Review: The Ghost in Gadsden’s Garden Cracks the Case with Circus and Storytelling by the Actors Gymnasium

Adrian Danzig and Hayley Larson off shore.

The Ghost in Gadsden’s Garden is a charming tale (part coming-of-age story, part Scooby Doo mystery) of the new kid looking to fit in after having just moved to town with problems of their own. And while the tale is timeless, the Actors Gymnasium always manages to add some modern and unique twists to their shows, like weaving circus and physical theater into the plot, and having the main character (named Kid) be non-binary. On top of that, there are glorious, magical flower puppets!

Hayley Larson and Lucy Carapetyan on Chinese pole.

Returning to the Actors Gymnasium (in a teaching role and as a mentor/performer) is Adrian Danzig, who plays Gadsden the grumpy gardener with a mysterious past. Danzig previously served as the producing artistic director of 500 Clown, a renowned, Chicago-based clown theater ensemble. Danzig’s character still has a whisp of clown to it—visible in his tragic naiveté and single-mindedness as he pursues love with a passive-aggressive ghost named Vivian, played by Hayley Larson. Larson brings the high-level circus skills to the show with her command of aerials in particular on silks and pole. With regal poise and ambiguous motives she embodies all of the grace of a Disney princess while inspiring all of the foreboding of a Marvel villain.

Fortunately for Gadsden, he has a true friend, one Kid, (played with just the right blend of spunk by Grace Sherman) who is willing to do some sleuthing and bring in some meddling comrades to help solve the case. Kid’s schoolmates provide heaps of timely comic relief as well as circus displays even as they fret over political theory and the environment. Kid’s peers are Donovan Greene, Sadie Sims, Jude Sims, and Martías Kruse. Lucy Carapetyan (Ms. Willow) is the third adult in the performance and her school marm presence is soon tossed aside when the opportunity for adventures in the garden arise and she too embarks on some aerial journeys, notably on trapeze and in a duo on pole.

Hayley Larson surrounded by her spooky flower friends.

The garden itself is a character, populated by ghostly plants and mischievous gnomes (played with perfect clown aplomb by the teen ensemble) who cause chaos and beauty to erupt at intervals—climbing trees, swaying from plants, and otherwise injecting humor through sound effects and circus.

The Ghost in Gadsden’s Garden is a good example of how as the talent level rises at the the Actors Gymnasium, so does the production value. The winter shows have unfolded over the years to reveal a signature style that is an enchanting blend of storytelling and circus, due in large part to the circus directing chops of Sylvia DiStasi and perhaps to some extent with her affiliation and cross-collaborations with Lookingglass Theater. Each season the props seem to get more sophisticated, with the costumes evolving and uplifting the whole aesthetic. In The  Ghost in Gadsden’s Garden, co-creators Chris Mathew (writer and director) and Sully Ratke (costumes, set, props and puppets) have created a simple story with fantasy elements that has cross-generational appeal, setting the perfect stage for the performers to succeed.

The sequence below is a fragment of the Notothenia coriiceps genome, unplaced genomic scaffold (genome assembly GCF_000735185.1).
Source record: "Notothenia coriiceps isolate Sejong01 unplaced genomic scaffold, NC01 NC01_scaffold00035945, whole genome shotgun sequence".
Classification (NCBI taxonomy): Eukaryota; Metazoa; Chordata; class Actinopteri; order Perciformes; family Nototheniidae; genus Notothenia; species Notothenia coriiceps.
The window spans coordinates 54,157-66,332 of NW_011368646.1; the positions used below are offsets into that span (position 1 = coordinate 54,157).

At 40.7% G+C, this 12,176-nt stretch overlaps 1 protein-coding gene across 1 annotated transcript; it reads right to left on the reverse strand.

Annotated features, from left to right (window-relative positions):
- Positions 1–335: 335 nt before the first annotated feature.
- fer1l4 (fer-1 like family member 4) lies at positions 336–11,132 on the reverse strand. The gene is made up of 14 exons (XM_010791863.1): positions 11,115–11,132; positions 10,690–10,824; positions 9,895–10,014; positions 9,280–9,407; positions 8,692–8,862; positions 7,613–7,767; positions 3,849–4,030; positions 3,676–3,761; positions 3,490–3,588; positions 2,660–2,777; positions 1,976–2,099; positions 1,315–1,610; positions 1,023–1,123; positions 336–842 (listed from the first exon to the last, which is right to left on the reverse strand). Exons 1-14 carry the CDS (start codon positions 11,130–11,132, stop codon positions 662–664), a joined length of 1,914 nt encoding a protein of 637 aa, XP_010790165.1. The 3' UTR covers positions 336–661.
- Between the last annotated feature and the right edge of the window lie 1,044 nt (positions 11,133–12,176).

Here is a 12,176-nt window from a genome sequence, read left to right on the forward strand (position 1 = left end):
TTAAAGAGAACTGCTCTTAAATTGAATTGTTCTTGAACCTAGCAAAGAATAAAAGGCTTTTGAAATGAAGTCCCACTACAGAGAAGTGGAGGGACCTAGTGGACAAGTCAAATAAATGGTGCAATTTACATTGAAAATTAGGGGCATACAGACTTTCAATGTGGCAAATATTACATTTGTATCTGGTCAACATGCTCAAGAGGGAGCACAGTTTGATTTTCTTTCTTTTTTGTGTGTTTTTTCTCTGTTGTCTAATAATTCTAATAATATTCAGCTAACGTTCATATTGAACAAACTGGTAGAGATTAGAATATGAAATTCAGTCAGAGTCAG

What is perhaps most unique about each winter show is the rarity of seeing circus work and acting on stage with a cast of children and adults treating each other as equals. The Actors Gymnasium is primarily a circus school for youth that also offers a one-year vocational program, and so the creative team often mixes the cast between the teen ensemble and their adult talent. What better way to elevate performance skills than to hone them in a show with one’s mentors? That cross-generational novelty along with the mix of story and movement, creates a rare space for a show that is both heart-warming and revelatory. In this way, The Ghost in Gadsden’s Garden weaves its spooky, humorous circus tale.

The Ghost in Gadsden’s Garden by the Actors Gymnasium continues at the Noyes Cultural Arts Center, 927 Noyes St.,Evanston, through March 22. Shows are Fridays at 7:30pm, Saturdays at 4:30 and 7:30pm, Sundays at 3pm. Tickets are $18 for students, $28 for adults.

All photos courtesy of the Actors Gymnasium.

Hayley Larson as Vivian, on silks.
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Kim Campbell

Kim Campbell (they/them) is a freelance editor, podcaster and creative writer who has spent a career focusing on the arts, particularly literature, theater and circus. Former editor of CircusTalk News, they have written about theater and circus for Third Coast Review since its very beginning. Kim is a member of the American Theatre Critics Association and the International Network of Circus Arts Magazines. In 2019, they were on the jury of FIRCO in Madrid (Circus Festival Iberoamericano) and in 2021 they were on the voting committee for the International Circus Awards. See their tweets at @kimzyn or follow them on Instagram.